CD Reviews

Choi Joonyong – Danthrax

September 30, 2012

CD Trigger! Oh boy. So Ryu Hankil has started a companion label to his Manual imprint, called Trigger!, specifically to release tracks that could be categorised, albeit a little loosely, as dance music. The second release on the label is something called Danthrax, a disc by Choi Joonyong, made using a personal CD player with […]

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CD Reviews

Monday 15th February

February 16, 2010

Tonight’s CD is easy to locate the sleeve for however, given that it is a cleverly designed little envelope made up of two interlinking L-shapes of card that, once you’ve got the knack of it wrap around the disc, with the CD itself almost holding the sleeve in place rather than the usual opposite scenario. The CD is named Oscillation Vacillation and is a newish release on the Korean Balloon and Needle label featuring two recordings by the quartet of Joe Foster, Hong Chulki, Takahiro Kawaguchi and Ryu Hankil. (Usual caveats here, I released a CD involving Hankil late last year and am currently trying to organise him a UK tour in March, but my objectivity isn’t affected etc…)

So this CD includes two recordings both made on the same day in Korea, possibly at a live concert, though this isn’t clear. The first piece is sixteen minutes in length, the second a fraction short of forty. The sleeve details are minimal, with most of the information about who played what listed on the face of the disc itself (slightly annoying!) but for this performance Takahiro Kawaguchi worked with his remodeled counters and self made objects, Hong Chulki used a turtable minus its cartridge, Ryu Hankil settled for just a speaker and piezo mic vibrations. Joe Foster’s choice of instrumentation i snot listed for some reason, but I think I only hear electronics in there. It isn’t at all easy to tell who is making what sound, but throughout the first piece and during much of the second the skittering, clattering half rhythms seem to definitely come from Kawaguchi’s clockworkesque set-up, with Ryu Hankil choosing not to work with his clockworks on this recording, presumable for fear of ticking. whirring overload. If the rattles and churning sounds provide an undercurrent to the first track then the sounds overlaid by the other musicians do not necessarily follow in any pattern, and certainly they are more sparse than perhaps this line-up might promise. There are little bursts of gritty, short-circuiting electronics, the raw scrape of amplified surfaces rubbing against each other and a generally percussive feeling of scattered debris rather than extended sounds or anything leaning towards noisy layers.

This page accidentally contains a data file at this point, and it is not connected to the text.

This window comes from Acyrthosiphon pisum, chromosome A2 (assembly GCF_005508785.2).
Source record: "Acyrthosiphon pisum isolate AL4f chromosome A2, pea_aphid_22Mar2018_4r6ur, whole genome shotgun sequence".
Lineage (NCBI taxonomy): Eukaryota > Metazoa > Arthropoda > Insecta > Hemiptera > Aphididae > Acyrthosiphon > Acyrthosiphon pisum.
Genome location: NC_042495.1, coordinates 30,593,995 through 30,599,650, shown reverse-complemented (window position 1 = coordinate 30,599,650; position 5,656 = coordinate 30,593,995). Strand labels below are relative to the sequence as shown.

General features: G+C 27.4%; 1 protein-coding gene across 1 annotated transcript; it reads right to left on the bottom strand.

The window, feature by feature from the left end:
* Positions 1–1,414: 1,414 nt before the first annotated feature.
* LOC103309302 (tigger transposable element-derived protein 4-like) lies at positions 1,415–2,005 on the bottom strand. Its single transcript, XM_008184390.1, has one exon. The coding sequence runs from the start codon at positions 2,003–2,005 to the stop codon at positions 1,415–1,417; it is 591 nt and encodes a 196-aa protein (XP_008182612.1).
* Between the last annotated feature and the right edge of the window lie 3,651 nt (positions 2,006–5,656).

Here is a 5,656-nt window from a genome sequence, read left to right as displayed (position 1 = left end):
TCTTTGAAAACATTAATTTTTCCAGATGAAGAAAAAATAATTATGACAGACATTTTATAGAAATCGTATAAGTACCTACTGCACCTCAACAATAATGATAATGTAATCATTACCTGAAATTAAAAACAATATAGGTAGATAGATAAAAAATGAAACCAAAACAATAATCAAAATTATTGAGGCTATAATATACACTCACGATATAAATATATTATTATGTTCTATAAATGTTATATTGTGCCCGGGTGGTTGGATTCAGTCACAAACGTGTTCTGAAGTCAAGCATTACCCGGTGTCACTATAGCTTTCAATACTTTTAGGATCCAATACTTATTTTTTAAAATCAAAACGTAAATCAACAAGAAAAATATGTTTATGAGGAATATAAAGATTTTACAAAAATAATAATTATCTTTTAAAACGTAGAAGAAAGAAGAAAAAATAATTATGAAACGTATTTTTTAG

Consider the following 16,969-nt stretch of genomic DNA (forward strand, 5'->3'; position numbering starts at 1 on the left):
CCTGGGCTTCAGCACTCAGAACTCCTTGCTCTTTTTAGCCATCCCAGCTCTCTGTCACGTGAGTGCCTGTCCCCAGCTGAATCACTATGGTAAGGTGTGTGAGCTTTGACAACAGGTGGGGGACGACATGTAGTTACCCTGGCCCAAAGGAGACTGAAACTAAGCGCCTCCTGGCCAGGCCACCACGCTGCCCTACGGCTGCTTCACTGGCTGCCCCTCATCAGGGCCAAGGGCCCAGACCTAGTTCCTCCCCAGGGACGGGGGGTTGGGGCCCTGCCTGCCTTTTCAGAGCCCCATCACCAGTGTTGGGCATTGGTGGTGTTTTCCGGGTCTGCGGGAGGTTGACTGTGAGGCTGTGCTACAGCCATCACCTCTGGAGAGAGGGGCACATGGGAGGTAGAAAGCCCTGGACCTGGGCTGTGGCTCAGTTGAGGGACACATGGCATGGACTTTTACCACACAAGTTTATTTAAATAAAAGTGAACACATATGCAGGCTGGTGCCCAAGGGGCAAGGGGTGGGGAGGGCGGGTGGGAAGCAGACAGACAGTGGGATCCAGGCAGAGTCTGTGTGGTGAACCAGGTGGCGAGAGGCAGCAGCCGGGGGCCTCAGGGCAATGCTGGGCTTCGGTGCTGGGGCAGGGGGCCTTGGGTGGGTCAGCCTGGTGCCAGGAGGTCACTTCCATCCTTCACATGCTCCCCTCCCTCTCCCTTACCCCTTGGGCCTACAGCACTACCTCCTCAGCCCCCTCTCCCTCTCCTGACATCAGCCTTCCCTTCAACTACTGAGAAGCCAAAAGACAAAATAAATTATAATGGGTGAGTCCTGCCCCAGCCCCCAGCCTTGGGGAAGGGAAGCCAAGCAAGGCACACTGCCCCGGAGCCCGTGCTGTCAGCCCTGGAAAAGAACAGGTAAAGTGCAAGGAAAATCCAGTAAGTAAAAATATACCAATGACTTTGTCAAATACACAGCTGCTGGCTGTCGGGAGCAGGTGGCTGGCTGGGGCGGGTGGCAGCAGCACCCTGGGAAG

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CD Reviews

Tuesday 21st July

July 22, 2009

Very late home tonight, and would rather fall straight into bed, but seeing as I promised to write more tonight here we go… This morning before heading off to work I flicked through the pile of not-yet listened to CDs here to select something to play on the way to work and subsequently write about […]

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